> you don't want an unpredictable and volatile mix of the two that
> could change in nature every time somebody checks a patch in to the
> engines' repository.

I think the best protection is a new test, exercising the change I
made. Doing that, I could update the login_engine and if new code
breaks what I've written, my test would tell me. At the same way, if
login_engine improves some functionality, I would not get it
'automagically'. My main aim was to avoid code duplication, code that
maybe was not necessary. By the way, do you know a trick to just
override the redirect_to?

> your view), you need to change the model.
>
> Are you saying that you've removed the need for the presence of the
> email but the uniqueness check is in there tripping up over multiple
> null values? I can see how that might be considered a bug, but if you
> think about it, it's behaving exactly how it is documented as an
> ActiveRecord method.
>

It seems to be an inconsistent feature of login_engine, ActiveRecord
just plays right: I can disable mail verification (config
:use_email_notification, false) so that's no need for email at all,
but the email still needs to me unique. Here a simple ":if" clause in
validates_uniqueness would do the trick and if you agree I can open a
ticket.

> > Even being a bug, it would be nice to be able to override the model, I
> > mean, there could be a way of not using some of the default
> > validators.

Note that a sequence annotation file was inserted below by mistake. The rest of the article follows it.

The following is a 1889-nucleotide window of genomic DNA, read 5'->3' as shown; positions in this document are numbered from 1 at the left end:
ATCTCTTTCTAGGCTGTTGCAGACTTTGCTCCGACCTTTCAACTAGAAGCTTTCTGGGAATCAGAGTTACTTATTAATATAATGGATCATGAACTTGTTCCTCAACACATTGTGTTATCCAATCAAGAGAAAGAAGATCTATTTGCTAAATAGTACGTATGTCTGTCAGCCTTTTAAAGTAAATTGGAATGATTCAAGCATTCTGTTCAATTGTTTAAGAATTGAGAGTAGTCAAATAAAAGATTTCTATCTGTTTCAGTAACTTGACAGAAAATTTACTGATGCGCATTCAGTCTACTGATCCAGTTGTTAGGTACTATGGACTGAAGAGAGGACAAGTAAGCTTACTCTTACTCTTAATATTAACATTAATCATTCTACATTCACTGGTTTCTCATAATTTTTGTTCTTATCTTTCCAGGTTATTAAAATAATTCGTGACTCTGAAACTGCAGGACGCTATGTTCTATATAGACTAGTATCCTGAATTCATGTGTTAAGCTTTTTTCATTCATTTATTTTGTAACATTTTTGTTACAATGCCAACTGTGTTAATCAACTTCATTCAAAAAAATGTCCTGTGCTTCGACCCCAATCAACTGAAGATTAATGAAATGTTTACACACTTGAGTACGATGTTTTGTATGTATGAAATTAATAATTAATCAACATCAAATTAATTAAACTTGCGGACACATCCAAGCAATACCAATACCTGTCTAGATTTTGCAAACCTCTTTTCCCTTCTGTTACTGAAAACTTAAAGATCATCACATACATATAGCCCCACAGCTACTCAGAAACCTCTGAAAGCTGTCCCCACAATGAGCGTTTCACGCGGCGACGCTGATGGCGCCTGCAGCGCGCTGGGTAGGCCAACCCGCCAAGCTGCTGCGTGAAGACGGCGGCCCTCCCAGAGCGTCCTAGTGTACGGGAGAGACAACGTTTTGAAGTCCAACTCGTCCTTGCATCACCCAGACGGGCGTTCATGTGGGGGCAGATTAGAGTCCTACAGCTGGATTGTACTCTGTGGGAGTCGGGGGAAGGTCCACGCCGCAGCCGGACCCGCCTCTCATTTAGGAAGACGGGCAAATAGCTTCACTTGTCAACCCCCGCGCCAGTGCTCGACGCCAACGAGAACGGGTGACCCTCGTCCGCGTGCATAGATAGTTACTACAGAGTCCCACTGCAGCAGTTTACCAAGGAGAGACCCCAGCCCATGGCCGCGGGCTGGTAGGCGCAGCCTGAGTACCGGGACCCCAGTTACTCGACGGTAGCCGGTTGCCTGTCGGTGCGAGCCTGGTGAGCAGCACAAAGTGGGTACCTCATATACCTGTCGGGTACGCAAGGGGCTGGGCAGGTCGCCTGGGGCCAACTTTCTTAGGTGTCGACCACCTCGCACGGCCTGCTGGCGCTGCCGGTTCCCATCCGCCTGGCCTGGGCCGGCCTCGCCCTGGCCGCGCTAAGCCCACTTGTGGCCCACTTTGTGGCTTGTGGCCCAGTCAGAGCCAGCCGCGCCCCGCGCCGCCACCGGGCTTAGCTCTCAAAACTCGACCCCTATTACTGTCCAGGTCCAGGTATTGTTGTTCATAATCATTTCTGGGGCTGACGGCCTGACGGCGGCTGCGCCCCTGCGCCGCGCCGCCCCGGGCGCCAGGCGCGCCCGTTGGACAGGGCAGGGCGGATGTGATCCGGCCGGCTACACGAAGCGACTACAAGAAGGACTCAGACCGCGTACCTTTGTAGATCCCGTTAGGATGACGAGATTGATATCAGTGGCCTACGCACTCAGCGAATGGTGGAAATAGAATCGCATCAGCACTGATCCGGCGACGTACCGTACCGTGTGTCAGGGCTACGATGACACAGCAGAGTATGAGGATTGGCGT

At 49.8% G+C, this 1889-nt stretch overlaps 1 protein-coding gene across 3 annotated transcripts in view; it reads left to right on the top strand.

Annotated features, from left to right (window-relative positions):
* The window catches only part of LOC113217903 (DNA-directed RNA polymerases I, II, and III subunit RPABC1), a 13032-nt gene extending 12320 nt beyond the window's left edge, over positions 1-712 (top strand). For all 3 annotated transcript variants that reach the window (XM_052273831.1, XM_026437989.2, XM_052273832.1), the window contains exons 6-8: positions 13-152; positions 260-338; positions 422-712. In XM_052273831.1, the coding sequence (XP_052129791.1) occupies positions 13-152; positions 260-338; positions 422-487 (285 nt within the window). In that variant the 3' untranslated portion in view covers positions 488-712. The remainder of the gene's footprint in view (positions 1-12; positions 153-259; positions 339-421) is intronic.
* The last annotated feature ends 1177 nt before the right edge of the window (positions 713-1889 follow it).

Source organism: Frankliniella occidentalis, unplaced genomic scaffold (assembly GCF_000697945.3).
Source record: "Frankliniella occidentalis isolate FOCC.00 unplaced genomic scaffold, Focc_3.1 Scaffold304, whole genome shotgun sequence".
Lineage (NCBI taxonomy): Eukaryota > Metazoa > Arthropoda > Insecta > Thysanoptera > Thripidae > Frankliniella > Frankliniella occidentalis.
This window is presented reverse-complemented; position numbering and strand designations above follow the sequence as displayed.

>
> You can over-ride the model, it's just not as easy as over-riding a
> method. It is documented though. However, it gets a bit more
> complicated with user_engine because there is a shedload of code in
> lib that needs copying over and then tweaking.
>

Exactly. Since including AuthenticatedUser gives me all that
validations right away, there is no easy way of override them. Engines
is all about code reuse with easy configuration/customization, and
what I am claiming here is an easier way of doing that in
login_engine.

> --
> Paul R.

Paul, thanks for your fast reply and sorry for me being late :(
Paul R. (Guest)
on 2006-04-28 03:43
(Received via mailing list)
On 27 Apr 2006, at 23:57, Eduardo R. wrote:

> I think the best protection is a new test

But imagine this: you write your code, use svn:externals to grab the
engines, you distribute it, somebody does a svn update, doesn't
bother running the tests but something has changed and....

Yeah, trust me, you don't want to do that. If you need to change the
behaviour of a method just copy the whole method and adapt it.

What would be interesting is if there was a way of creating a new
class that inherits from, say, User, then doing #super without it
throwing out the redirect or any renders, before running your own
code. That could get awkward though. I'm not even sure how you would
go about doing it.

> 'automagically'. My main aim was to avoid code duplication, code that
> maybe was not necessary. By the way, do you know a trick to just
> override the redirect_to?

'Avoid Code Duplication' is a guide to writing efficient code, not a
fascist mantra that should be observed when there is a good reason to
duplicate. :-)

Remember, you're not duplicating yourself - you're replacing somebody
else's code with a more suitable version, and you're only copying the
bits you absolutely have to in order to remain syntactically correct
within the language you're working with.

No, I know of no way to over-ride just the redirect_to.

I promise you, that whilst I truly admire your technique and